Pubdate: Fri, 22 Sep 2017
Source: Victoria Times-Colonist (CN BC)
Copyright: 2017 Times Colonist
Author: Kristy Kirkup
Page: B6


Opposition: Feds need to act before legalizing pot

OTTAWA - Opposition parties are asking why the federal government did
not consider sooner how to deal with three United Nations drug
treaties after they learned Thursday the issue is expected to go
before the cabinet this fall.

Officials in Global Affairs Canada have been reviewing options
available to cabinet on how to deal with the treaties - the 1961
Single Convention on Narcotic Drugs, the 1971 Convention on
Psychotropic Substances and the 1988 Convention against Illicit
Traffic in Narcotic Drugs and Psychotropic Substances - given the
government's plan to legalize marijuana by July 2018.

The treaties, which require cannabis be outlawed, were flagged as an
issue long ago, Conservative foreign affairs critic Erin O'Toole said,
adding the question should be put to Parliament before cabinet makes a
final call.

"They cannot ignore these international treaties," he said speaking
outside the House of Commons. "We'd at least like an indication of
which route they intend to follow."

The treaties are another example of how the government is moving too
quickly with its pot plan, he said.

"Doctors are telling them to slow down, law enforcement, chiefs of
police are telling them to slow down, premiers are telling them to
slow down and the international community is probably wondering what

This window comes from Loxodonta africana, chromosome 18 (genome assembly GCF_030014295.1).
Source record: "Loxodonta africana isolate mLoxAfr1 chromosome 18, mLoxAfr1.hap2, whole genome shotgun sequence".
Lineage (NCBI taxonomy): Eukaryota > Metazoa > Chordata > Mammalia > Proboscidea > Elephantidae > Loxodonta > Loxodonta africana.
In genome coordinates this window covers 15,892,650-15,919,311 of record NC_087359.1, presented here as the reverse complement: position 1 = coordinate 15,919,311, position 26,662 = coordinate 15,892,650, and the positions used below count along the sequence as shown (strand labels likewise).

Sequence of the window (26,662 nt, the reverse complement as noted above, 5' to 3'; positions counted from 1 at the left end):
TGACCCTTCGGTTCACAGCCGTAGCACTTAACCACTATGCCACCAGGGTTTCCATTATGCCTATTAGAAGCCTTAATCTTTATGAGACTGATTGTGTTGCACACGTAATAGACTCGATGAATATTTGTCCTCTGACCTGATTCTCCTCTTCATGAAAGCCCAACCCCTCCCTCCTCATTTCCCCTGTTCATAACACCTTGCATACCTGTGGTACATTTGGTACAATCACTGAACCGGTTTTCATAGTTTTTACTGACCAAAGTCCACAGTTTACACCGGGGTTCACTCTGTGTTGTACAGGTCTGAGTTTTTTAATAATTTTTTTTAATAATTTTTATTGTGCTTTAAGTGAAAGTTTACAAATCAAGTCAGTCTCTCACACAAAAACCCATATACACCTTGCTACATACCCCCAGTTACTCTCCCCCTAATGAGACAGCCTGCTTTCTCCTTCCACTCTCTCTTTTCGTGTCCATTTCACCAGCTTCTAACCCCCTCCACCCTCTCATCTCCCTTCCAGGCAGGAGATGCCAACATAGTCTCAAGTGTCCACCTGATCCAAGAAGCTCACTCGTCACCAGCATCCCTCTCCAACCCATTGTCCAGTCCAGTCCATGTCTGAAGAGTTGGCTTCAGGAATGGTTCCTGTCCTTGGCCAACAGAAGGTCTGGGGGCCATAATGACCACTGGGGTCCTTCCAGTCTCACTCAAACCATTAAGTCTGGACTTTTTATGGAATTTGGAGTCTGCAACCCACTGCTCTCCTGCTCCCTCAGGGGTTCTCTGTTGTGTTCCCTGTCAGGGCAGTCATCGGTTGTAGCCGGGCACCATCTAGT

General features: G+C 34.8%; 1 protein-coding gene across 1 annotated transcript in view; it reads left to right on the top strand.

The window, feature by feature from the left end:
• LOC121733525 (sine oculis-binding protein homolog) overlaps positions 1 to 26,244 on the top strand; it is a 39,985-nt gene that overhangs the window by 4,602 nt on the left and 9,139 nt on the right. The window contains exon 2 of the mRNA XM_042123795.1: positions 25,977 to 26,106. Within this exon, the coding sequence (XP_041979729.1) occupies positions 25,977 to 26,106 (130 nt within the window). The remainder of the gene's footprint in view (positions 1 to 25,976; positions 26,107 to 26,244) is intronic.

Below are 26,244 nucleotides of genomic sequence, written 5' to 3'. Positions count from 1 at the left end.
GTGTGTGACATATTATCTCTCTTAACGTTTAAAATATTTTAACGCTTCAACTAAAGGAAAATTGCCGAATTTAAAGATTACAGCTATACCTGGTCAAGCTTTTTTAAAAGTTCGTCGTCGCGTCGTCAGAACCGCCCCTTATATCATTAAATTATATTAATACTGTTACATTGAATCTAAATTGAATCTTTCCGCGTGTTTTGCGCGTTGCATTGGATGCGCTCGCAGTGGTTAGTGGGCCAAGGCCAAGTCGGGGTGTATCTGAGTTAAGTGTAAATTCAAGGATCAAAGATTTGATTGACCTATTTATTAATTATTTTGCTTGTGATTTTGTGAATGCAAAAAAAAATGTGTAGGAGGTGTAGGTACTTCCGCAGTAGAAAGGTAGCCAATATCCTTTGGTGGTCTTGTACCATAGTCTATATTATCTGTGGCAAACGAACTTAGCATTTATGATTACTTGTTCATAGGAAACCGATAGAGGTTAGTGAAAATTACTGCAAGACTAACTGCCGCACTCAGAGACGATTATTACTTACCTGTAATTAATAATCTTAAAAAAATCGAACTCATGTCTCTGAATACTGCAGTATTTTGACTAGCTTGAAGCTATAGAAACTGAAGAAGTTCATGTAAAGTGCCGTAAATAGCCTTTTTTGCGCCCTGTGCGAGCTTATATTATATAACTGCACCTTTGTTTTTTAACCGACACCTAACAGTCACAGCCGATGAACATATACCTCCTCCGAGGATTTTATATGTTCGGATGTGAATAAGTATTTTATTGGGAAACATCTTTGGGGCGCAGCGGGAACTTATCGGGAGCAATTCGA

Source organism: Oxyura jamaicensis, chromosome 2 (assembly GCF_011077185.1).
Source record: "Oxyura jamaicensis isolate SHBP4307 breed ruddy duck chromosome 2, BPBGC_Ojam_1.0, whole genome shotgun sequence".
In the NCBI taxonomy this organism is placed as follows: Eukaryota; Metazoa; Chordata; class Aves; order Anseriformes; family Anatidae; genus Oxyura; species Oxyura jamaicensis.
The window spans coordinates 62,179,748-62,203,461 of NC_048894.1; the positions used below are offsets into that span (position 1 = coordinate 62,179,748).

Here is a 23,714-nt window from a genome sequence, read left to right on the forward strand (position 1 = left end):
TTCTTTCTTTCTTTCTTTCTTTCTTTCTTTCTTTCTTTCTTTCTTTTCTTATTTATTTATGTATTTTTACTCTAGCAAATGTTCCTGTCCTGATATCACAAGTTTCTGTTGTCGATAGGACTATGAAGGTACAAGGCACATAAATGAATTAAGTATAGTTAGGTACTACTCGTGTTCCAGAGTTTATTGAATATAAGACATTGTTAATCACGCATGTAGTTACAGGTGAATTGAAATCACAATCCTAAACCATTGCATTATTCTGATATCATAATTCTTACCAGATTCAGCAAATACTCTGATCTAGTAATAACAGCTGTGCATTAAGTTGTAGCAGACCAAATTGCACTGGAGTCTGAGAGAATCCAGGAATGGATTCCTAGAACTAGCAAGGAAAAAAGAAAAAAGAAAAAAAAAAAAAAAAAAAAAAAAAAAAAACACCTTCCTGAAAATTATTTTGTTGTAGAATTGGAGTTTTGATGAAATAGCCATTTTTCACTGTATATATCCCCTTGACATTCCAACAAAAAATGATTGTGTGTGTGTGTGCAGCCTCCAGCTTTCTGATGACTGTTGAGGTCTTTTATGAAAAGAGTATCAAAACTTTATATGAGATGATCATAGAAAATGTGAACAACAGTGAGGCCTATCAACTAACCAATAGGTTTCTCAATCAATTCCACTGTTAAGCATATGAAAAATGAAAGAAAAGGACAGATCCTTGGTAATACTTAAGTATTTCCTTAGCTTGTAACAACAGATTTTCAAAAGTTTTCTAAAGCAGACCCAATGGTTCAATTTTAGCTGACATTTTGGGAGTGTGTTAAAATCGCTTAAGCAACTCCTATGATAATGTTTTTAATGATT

we are going to do with these treaties," O'Toole said.

NDP justice critic Alistair MacGregor also wondered why a government
decision hadn't come sooner.

"Here we are in the month of September," he said in an interview.
"This legislation was introduced as of April of this year and, of
course, the work on the cannabis file started far before that."

Both the NDP and the Conservatives raised the issue in the House of
Commons last spring, he said.

"We were given a non-answer officially in question period, and I've
had discussions with a few Liberal MPs off in the corridors who
themselves were puzzled as to why there was not a clear direction from
the government at that time," he said.

Adam Austen, a spokesperson for Foreign Affairs Minister Chrystia
Freeland, said the government has been working with international
experts, including at the United Nations, to determine the best course
forward on Canada's international commitments.

In August, department officials visited the United Nations office on
drugs and crime in Vienna to discuss the treaties and marijuana

The 1988 Convention against Illicit Traffic in Narcotic Drugs requires
a year's notice for withdrawal, while the other two treaties would
require six months' notice.
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